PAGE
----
Cooked kidney beans will keep fresh in the refrigerator for about three days if placed in a covered container.

Tips for Preparing and Cooking

Tips for Preparing Kidney Beans

Before washing kidney beans, spread them out on a light colored plate or cooking surface to check for and remove stones and damaged beans. After this process, place the beans in a strainer and rinse them thoroughly under cool running water.

To shorten their cooking time and make them easier to digest, kidney beans should be presoaked (presoaking has been found to reduce the raffinose-type oligosaccharides, sugars associated with causing flatulence.) There are two basic methods for presoaking. For each, start by placing the beans in a saucepan with two to three cups of water per cup of beans.

The first method is to boil the beans for two minutes, take pan off the heat, cover and allow to stand for two hours. The alternative method is to simply soak the beans in water for eight hours or overnight, placing the pan in the refrigerator, so the beans will not ferment.

Before cooking the beans, regardless of pre-soaking method, drain the soaking liquid and rinse the beans with clean water.

The Healthiest Way of Cooking Kidney Beans

To cook the beans, you can either cook them on the stovetop or use a pressure cooker. For the stovetop method, add three cups of fresh water or broth for each cup of dried beans. The liquid should be about one to two inches above the top of the beans. Bring the beans to a boil and then reduce to a simmer, partially covering the pot. If any foam develops, simply skim it off during the simmering process.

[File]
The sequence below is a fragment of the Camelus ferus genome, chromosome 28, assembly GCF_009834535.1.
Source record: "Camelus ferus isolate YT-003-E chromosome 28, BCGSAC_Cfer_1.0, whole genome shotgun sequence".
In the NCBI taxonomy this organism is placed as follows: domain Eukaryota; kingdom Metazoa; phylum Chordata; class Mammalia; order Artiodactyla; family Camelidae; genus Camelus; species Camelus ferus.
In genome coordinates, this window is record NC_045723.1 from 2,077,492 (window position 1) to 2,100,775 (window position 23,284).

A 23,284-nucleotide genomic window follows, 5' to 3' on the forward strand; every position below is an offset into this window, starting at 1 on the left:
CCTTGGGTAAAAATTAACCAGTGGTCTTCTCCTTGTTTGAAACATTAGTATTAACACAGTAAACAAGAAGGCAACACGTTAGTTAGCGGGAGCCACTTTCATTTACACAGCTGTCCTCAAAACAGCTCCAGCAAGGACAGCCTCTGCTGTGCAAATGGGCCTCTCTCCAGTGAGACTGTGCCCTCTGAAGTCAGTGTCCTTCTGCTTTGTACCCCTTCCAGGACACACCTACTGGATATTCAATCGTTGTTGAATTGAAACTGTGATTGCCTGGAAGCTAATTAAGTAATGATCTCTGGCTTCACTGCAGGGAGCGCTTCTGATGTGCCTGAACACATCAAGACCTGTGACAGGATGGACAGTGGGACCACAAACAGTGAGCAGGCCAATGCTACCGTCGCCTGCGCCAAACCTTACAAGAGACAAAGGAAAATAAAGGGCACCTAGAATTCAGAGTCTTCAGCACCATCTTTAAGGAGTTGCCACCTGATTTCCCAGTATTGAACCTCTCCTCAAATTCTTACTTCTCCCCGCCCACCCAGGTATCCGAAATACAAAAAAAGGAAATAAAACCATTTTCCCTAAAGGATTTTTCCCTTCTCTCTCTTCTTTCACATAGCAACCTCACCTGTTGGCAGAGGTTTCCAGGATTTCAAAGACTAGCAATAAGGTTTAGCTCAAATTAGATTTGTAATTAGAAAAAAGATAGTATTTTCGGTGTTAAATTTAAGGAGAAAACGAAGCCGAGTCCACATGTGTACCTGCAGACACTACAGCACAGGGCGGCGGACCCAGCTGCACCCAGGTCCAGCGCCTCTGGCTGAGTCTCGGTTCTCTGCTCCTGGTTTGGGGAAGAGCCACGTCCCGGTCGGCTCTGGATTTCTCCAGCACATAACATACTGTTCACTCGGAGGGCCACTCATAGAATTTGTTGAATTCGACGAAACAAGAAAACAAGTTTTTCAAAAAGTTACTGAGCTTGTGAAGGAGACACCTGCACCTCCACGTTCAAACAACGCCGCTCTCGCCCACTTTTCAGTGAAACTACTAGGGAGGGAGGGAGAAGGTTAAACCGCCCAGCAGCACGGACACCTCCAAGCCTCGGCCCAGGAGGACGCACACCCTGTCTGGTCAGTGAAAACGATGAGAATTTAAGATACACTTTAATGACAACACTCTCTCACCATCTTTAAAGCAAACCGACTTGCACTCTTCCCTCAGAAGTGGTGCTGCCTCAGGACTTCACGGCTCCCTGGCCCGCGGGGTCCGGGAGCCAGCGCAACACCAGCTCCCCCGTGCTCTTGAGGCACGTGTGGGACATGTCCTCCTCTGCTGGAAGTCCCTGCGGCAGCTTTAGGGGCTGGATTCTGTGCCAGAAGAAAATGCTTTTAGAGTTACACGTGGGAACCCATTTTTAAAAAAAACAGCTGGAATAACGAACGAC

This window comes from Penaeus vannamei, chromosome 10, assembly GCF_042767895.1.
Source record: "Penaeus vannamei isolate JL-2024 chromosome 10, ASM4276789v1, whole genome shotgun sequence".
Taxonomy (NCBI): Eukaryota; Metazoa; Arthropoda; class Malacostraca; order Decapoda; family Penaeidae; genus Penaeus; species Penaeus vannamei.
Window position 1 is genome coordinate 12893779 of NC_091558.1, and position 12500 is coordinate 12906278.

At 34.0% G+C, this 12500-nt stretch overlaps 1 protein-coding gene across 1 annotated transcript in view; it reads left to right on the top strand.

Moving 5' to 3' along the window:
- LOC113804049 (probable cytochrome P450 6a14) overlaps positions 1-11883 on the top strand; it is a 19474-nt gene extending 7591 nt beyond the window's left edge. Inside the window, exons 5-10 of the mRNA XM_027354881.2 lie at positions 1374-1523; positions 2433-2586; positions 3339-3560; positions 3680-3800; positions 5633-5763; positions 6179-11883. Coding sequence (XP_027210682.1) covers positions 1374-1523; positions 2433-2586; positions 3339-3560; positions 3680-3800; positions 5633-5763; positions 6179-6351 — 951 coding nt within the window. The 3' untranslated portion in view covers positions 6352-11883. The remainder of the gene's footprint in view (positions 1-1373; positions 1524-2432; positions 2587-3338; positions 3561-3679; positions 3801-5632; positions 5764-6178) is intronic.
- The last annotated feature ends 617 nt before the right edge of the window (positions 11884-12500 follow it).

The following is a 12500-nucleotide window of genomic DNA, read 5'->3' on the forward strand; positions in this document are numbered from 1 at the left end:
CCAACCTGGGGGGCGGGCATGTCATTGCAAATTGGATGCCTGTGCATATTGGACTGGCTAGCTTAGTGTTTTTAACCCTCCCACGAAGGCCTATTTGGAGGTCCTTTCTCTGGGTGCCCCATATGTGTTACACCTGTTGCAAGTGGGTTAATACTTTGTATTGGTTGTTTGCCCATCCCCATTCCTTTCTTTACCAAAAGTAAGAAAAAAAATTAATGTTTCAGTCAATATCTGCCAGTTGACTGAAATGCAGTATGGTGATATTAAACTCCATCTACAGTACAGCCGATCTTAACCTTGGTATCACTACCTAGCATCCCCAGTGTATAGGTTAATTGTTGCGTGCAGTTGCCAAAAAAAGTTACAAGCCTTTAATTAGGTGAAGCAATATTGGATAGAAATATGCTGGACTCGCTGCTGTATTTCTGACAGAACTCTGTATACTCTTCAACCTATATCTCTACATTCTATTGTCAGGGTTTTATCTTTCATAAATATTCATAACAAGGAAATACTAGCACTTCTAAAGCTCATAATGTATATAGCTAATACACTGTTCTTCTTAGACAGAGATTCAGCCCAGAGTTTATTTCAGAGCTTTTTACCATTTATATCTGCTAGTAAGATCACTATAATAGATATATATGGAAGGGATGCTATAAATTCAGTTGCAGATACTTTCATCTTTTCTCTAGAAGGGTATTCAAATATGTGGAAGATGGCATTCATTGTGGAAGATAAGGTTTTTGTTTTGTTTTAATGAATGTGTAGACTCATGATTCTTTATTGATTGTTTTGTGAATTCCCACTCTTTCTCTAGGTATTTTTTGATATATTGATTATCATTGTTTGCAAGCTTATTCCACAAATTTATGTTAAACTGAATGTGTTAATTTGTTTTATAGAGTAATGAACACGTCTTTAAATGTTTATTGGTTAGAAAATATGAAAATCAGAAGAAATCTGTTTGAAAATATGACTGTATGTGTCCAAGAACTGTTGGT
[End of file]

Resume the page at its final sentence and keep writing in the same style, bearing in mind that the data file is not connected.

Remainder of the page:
Kidney beans generally take about one and one-half hours to become tender using this method. They can also be cooked in a pressure cooker where they take about one-half hour to prepare. Regardless of cooking method, do not add any seasonings that are salty or acidic until after the beans have been cooked. Adding them earlier will make the beans tough and greatly increase the cooking time.

How to Enjoy

A Few Quick Serving Ideas
  • Combine cooked kidney beans with black beans and white beans to make a colorful three bean salad.
  • Mix with tomatos and scallions and dress with olive oil, lemon juice, salt and black pepper.
  • Serve cooked kidney beans over a piece of cornbread and top with grated cheese for a twist on the traditional tamale pie.
  • In a food processor or blender, combine cooked kidney beans with garlic, cumin and chili peppers for a delicious spread that can be used as a crudité dip or sandwich filling.
  • Make a pot of chili, the hearty Mexican soup that traditionally features kidney beans.
  • Make tacos with a vegetarian twist by using kidney beans in place of ground meat.

Individual Concerns

Kidney Beans and Purines

Purines are naturally-occurring substances found in plants, animals, and humans. In some individuals who are susceptible to purine-related problems, excessive intake of these substances can cause health problems. Since purines can be broken down to form uric acid, excess accumulation of purines in the body can lead to excess accumulation of uric acid. The health condition called “gout” and the formation of kidney stones from uric acid are two examples of uric acid-related problems that can be related to excessive intake of purine-containing foods. Yet, recent research has suggested that purines from meat and fish increase risk of gout, while purines from plant foods fail to change the risk. For more on this subject, please see “What are purines and in which foods are they found?”